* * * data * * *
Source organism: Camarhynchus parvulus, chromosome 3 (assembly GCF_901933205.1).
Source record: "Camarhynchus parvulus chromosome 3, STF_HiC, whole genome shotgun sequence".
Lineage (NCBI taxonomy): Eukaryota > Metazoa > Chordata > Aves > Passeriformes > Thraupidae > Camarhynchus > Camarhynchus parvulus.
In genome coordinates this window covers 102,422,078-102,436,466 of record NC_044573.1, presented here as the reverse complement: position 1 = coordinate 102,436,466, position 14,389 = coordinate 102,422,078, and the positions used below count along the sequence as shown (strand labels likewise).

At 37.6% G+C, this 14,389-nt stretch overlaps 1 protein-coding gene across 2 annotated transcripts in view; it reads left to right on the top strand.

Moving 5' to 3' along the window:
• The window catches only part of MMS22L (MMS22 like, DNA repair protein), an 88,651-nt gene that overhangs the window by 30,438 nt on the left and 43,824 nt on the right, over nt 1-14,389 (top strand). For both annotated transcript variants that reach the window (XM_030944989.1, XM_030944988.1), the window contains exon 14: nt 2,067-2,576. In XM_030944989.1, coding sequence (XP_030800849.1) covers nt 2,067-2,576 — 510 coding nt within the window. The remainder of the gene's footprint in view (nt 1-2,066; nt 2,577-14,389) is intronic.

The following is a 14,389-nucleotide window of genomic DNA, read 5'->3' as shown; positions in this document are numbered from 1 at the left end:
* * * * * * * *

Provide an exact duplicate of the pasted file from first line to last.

Source organism: Camarhynchus parvulus, chromosome 3 (assembly GCF_901933205.1).
Source record: "Camarhynchus parvulus chromosome 3, STF_HiC, whole genome shotgun sequence".
Lineage (NCBI taxonomy): Eukaryota > Metazoa > Chordata > Aves > Passeriformes > Thraupidae > Camarhynchus > Camarhynchus parvulus.
In genome coordinates this window covers 102,422,078-102,436,466 of record NC_044573.1, presented here as the reverse complement: position 1 = coordinate 102,436,466, position 14,389 = coordinate 102,422,078, and the positions used below count along the sequence as shown (strand labels likewise).

At 37.6% G+C, this 14,389-nt stretch overlaps 1 protein-coding gene across 2 annotated transcripts in view; it reads left to right on the top strand.

Moving 5' to 3' along the window:
• The window catches only part of MMS22L (MMS22 like, DNA repair protein), an 88,651-nt gene that overhangs the window by 30,438 nt on the left and 43,824 nt on the right, over nt 1-14,389 (top strand). For both annotated transcript variants that reach the window (XM_030944989.1, XM_030944988.1), the window contains exon 14: nt 2,067-2,576. In XM_030944989.1, coding sequence (XP_030800849.1) covers nt 2,067-2,576 — 510 coding nt within the window. The remainder of the gene's footprint in view (nt 1-2,066; nt 2,577-14,389) is intronic.

The following is a 14,389-nucleotide window of genomic DNA, read 5'->3' as shown; positions in this document are numbered from 1 at the left end: